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Farmers Almanac
The 2014 Farmers Almanac
Farmers' Almanac

Sacrifice in the Name of Discovery

Sacrifice in the Name of Discovery

Since the beginning of humankind, there has been an insatiable desire for us to go further, to learn more and take even greater risks in the process. This has been the case:

- For Christopher Columbus when he set out for India and landed on this continent.
- For the Pilgrims landing here in 1620.
- For all the men and women who headed west over difficult terrain.
- For those who have climbed Mt. Everest.
- For those who explored the depth of our seas.
- And many others …

Starting in the last century, space has provided the greatest growth opportunities and most dramatic risks. From Sputnik in 1957 to the U.S .moon landing in 1969 to touching down on Mars recently, we have pushed farther and farther to understand our universe.

Throughout all of this discovery, countless men and women have risked their lives. No matter where we have gone, on Earth or beyond, it has been at the cost of lives. So many have died in the pursuit of greater knowledge and a better life for others.

In 1986, the space shuttle challenger exploded during takeoff over the Atlantic Ocean, taking seven lives and thwarting an exciting mission connected to classrooms.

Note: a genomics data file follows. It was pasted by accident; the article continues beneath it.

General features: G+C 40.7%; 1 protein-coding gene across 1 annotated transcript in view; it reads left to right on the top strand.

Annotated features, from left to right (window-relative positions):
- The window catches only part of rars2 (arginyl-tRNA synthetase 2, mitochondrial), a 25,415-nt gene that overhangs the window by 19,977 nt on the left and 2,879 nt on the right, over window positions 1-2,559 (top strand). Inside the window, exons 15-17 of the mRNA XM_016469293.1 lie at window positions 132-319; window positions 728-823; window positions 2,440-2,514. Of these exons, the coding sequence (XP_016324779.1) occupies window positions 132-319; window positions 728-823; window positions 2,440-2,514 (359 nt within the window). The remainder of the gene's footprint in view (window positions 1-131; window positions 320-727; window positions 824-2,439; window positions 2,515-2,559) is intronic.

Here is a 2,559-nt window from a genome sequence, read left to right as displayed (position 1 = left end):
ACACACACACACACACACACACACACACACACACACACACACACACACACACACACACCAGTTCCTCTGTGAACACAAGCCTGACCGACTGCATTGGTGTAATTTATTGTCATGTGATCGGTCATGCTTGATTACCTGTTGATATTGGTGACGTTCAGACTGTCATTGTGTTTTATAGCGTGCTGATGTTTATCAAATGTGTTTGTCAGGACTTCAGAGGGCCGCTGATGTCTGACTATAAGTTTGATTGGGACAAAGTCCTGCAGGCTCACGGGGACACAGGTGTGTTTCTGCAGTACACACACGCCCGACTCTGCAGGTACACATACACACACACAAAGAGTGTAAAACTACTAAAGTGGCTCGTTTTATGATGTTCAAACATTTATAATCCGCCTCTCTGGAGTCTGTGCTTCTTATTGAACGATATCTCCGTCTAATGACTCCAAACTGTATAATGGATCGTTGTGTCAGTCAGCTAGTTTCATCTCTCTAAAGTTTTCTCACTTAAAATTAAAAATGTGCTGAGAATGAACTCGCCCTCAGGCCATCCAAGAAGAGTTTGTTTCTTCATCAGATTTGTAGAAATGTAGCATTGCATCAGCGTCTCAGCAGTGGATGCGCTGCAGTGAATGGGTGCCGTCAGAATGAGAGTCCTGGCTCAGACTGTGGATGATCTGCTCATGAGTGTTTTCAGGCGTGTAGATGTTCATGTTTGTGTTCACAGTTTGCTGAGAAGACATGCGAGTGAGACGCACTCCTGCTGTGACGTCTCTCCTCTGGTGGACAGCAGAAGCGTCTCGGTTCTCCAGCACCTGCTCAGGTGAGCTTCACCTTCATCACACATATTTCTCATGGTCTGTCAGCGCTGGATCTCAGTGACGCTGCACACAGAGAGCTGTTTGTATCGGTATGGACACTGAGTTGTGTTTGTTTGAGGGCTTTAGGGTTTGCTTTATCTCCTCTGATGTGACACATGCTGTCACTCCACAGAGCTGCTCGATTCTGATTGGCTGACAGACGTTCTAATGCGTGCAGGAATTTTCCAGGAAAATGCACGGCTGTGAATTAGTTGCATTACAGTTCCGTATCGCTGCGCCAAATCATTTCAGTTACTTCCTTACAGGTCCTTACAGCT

And today marks the 10th anniversary of the Columbia Space Shuttle disaster. The Columbia was the first of its kind to propel astronauts into space and to our space station. During its 28th mission, which started on January 16th, it exploded, sending debris over several states.

Space travel has always been a marvel to me. This explosion took lives of astronauts we had been watching doing “routine” work for almost two weeks. It was heartwrenching.

Take a moment today to think about all of the brave people in the who have made the ultimate sacrifice over the years in the name of discovery, not only in the space program, but since the dawn of time. Where there is danger, there are risk takers.

Today we especially remember, with great appreciation, Rick Husband (Commander), William McCool, Michael Anderson, David Brown, Kalpana Chawla, Laurel Clark, and Ilan Ramon

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If you notice a hole in the upper left-hand corner of your Farmers' Almanac, don't return it to the store! That hole isn't a defect; it's a part of history. Starting with the first edition of the Farmers' Almanac in 1818, readers used to nail holes into the corners to hang it up in their homes, barns, and outhouses (to provide both reading material and toilet paper). In 1910, the Almanac's publishers began pre-drilling holes in the corners to make it even easier for readers to keep all of that invaluable information (and paper) handy.